Subscription music saves!

It doesn’t take Stephen Hawking to figure out that all parties (including Spotify) could make a lot more money if most users ponied up a subscription fee — and ostensibly that’s the goal. According to the The New Yorker, Spotify CEO Daniel Ek told a group of nervous artists and managers in 2014 that when Spotify grows to 40 million paid subscribers (currently 15 million), everything will be unicorns and rainbows. According to the report, Ek claimed “niche indie albums” would go from making $300 a month to $17,000 a month, a breakthrough indie could go from $76,000 to $386,000, and a global hit would push from $425,000 a month to $2.1 million. It sounds like fantastic news for the industry at large.

The average artist needs around 150 Spotify streams to equal the payout of a single $.99 download.

The problem is, right now, Spotify isn’t doing much to usher users to a paid subscription model. Though labels are putting new pressure on the service, both Spotify and Pandora have been loath to rock the boat. Together they’ve secured over 140 million listeners worldwide. And if they decided to go subscription only, suddenly all those users would have something they don’t have much of right now: choice. Spotify is a lone duck offering free streaming at this level, but if they pay some money, users can choose among Google Play Music All Access, Deezer, Rdio, Jay-Z’s new Tidal service, Apple’s forthcoming new Beats incarnation, or several others. None of them have the clout, or the subscribers, to offer free streaming — not even Apple.

Of course, some users might choose to pirate music if the free tide dries up, but many others will likely choose to keep the convenience factor of streaming and apportion a small slice of their monthly budget (we’re talking a couple of lattes here) to do so. That could translate into a veritable lifeline for the ailing industry. If all of Spotify’s unpaid listeners suddenly start splashing out $10 a month, that’s $450 million a month.

But that isn’t likely to happen under the current paradigm. As The Guardian reported, statistics show that if a Spotify user “hasn’t signed up for the (subscription) tier within three months, they never will.”

Portrait of the struggling artist

Numbers aside, you may well be thinking, “So what?” What’s the big deal anyway? We all know that labels have always appropriated the lion’s share of record profits, so who cares if they go down? And artists — from Jay-Z to Metallica, and Taylor Swift to Radiohead — have never been richer. Beyoncé’s custom gold Apple Watch probably wasn’t cheap.

Unfortunately, the 1 percent you see sparkling at the very top of those ivory towers don’t experience what those down below — including musicians, songwriters, and other music journeyman like audio engineers — experience. Sure, some musicians can tour year round and make good money. But tours can also be pretty damned expensive. A lot of artists are turning to Kickstarter to fund their tours, just to break even. And what if you’re a damn fine song writer, but don’t want to tour 360 days a year because you, say, have a kid or a personal life? The ability for an average artist to make ends meet is getting harder and harder, making the profession a lot less possible to sustain.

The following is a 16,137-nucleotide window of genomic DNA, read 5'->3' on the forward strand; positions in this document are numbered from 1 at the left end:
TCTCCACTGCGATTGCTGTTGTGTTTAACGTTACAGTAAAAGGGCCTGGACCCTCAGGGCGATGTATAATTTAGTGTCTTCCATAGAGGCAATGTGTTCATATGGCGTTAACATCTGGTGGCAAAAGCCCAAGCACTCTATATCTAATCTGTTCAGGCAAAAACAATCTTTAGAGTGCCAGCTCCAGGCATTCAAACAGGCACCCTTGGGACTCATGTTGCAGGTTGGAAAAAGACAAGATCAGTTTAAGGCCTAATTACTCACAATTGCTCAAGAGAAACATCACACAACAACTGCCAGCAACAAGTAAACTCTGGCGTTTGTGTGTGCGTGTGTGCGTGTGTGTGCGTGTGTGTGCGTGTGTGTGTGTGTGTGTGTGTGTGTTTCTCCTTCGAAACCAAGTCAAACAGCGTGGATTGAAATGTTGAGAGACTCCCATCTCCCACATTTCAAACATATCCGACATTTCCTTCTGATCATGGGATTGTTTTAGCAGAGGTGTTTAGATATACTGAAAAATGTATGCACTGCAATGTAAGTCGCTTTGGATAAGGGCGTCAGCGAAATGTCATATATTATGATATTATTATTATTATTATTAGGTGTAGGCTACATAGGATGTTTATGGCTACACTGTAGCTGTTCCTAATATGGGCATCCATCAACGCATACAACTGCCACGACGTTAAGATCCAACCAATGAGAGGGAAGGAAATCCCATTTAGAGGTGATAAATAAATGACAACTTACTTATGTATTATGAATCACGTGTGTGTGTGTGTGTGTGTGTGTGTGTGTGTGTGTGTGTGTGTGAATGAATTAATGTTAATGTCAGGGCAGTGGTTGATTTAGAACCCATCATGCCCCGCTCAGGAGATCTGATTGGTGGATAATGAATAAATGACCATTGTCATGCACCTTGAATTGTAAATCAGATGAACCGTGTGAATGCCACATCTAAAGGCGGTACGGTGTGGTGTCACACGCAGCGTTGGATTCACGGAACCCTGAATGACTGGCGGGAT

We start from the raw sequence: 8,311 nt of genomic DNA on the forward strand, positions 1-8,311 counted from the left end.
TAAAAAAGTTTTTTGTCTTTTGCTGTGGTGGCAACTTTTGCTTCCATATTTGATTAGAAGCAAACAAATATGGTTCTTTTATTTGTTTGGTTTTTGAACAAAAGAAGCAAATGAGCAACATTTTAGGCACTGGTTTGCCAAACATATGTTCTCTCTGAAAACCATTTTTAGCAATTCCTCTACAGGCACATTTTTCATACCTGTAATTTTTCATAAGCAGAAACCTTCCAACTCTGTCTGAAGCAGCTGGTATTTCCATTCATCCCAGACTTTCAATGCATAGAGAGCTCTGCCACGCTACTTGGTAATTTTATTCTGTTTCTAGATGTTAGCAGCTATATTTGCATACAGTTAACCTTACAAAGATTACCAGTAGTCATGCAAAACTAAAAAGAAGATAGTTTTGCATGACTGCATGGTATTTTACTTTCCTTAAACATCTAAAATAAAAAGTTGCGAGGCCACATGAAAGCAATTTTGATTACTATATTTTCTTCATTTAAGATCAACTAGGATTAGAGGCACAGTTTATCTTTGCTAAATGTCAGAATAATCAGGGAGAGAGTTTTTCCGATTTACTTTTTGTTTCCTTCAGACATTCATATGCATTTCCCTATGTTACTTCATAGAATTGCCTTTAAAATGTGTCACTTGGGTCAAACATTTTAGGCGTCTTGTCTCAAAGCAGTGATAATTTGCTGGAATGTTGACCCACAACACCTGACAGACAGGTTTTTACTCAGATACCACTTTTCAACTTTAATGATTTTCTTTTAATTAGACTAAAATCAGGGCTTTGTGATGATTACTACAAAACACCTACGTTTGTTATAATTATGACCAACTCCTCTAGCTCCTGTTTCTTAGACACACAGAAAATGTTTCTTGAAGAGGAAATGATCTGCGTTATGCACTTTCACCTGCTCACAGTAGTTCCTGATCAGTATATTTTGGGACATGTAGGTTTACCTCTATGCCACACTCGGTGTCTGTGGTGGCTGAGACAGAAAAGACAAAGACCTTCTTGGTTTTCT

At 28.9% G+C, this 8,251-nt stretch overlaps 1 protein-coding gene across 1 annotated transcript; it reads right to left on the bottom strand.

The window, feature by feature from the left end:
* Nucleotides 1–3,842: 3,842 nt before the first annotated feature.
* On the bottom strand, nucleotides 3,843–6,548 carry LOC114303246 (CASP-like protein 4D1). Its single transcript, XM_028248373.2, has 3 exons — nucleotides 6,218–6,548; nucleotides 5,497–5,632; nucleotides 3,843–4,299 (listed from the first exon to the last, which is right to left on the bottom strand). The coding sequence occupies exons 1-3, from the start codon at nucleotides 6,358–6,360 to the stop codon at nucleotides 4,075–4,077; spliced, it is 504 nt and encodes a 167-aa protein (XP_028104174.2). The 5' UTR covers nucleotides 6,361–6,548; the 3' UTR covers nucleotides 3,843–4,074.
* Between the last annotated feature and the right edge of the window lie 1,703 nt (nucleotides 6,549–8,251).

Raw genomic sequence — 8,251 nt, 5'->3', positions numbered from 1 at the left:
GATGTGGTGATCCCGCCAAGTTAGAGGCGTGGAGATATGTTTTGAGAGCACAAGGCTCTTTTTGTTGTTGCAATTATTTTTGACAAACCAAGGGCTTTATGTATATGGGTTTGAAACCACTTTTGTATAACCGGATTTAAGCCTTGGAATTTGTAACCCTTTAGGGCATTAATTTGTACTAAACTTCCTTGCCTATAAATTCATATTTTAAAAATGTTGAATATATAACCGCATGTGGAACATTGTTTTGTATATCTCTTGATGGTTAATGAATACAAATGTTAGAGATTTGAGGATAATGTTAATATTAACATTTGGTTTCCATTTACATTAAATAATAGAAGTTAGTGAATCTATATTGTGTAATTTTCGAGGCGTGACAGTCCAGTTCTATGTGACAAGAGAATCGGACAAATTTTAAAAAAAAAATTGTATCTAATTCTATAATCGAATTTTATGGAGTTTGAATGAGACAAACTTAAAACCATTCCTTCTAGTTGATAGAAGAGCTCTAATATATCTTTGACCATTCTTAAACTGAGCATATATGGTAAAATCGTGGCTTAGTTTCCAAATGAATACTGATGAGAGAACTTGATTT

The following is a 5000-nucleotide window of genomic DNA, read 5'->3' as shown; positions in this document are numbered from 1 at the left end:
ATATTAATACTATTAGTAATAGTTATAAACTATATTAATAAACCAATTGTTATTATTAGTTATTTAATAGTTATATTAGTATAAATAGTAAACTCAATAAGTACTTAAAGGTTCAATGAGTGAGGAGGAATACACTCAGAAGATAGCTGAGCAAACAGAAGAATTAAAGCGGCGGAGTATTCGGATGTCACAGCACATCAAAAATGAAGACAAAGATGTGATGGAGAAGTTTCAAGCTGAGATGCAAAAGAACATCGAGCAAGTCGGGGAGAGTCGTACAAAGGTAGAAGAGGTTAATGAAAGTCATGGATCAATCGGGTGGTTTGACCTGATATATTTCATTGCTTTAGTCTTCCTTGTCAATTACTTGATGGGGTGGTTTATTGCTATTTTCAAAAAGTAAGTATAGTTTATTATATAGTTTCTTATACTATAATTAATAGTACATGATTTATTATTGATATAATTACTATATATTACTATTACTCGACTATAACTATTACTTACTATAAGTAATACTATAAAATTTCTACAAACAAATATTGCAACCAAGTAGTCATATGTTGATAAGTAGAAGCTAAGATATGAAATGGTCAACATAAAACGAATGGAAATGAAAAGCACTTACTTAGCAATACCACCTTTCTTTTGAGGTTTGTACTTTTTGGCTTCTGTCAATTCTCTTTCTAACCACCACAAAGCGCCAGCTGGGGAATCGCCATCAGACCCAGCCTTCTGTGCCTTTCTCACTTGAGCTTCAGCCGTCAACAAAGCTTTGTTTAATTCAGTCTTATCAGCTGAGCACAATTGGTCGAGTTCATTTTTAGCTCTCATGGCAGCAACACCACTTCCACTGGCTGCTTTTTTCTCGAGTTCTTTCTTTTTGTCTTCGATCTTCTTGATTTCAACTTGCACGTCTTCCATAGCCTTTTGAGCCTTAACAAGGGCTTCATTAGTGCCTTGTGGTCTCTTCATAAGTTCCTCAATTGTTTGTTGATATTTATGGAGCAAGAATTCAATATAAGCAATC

Zoe Keating
Zoe Keating Pop Tech/Flickr

Take indie musician and cellist Zoe Keating: Zoe’s numbers from streaming through 2013 are extremely troubling – especially at a time when music’s most profitable venture right now, digital downloading, looks to be on the way out. According to The Guardian, after earning more than $75,000 from digital downloads in 2013, Zoe pulled in less than $2,000 from 400,000 Spotify streams and just over $3,000 from an undisclosed number of streams from Pandora. Her 1.9 million views on YouTube didn’t do her much good either, earning about $1,200. That’s a total of less than $7,000 from streaming, compared to $75,000 from downloads — essentially, that’s a gratuity. When downloads go away, where does Zoe Keating go?

A similar story can be seen across the industry, including from a pair of middle-of-the road artists, folk singer (and daughter of Johnny Cash) Rosanne Cash and Emmy-winning jazz guitarist Marc Ribot, who spoke to The New Yorker last year. Looking back 18 months, Ribot reported making a whopping $187 dollars from 68,000 streams of his latest album, available on Spotify in Europe and the U.S. Cash claims she made $104 from 600,000 streams. Needless to say, that’s way below Spotify’s projections, and nowhere near enough to pay the bills. And, unfortunately, their stories aren’t anomalies.

For Cash, addressing streaming music issues isn’t about going backward, it’s about the right way forward. “I don’t think any of us want to make the streaming services go away,” Cash told The New Yorker. “We are not Luddites. We just want to be paid fairly.”

“And, if the artist can’t afford to work, the music is going to suffer.” Or disappear.

Daddy’s gotta get paid!

Whether we’re slowly forced by labels, or come to it on our own terms, paying for music is vital to keeping one of the most important components in many people’s lives viable, healthy, innovative, and evolutionary.

It could be as simple as buying a few new albums on vinyl, throwing down some cash for some downloads of a new artist, or putting in your monthly streaming subscription fee. But music deserves — no, requires — a bit of our hard-earned cash. And if we don’t wise up soon, we may miss out on some of the best artists we’ve never heard.

Face it: A world where only corporate-sponsored pop can survive is not a happy future. Most of us care a lot about music. Now it’s time to act like it.

The views expressed here are solely those of the author and do not reflect the beliefs of Digital Trends.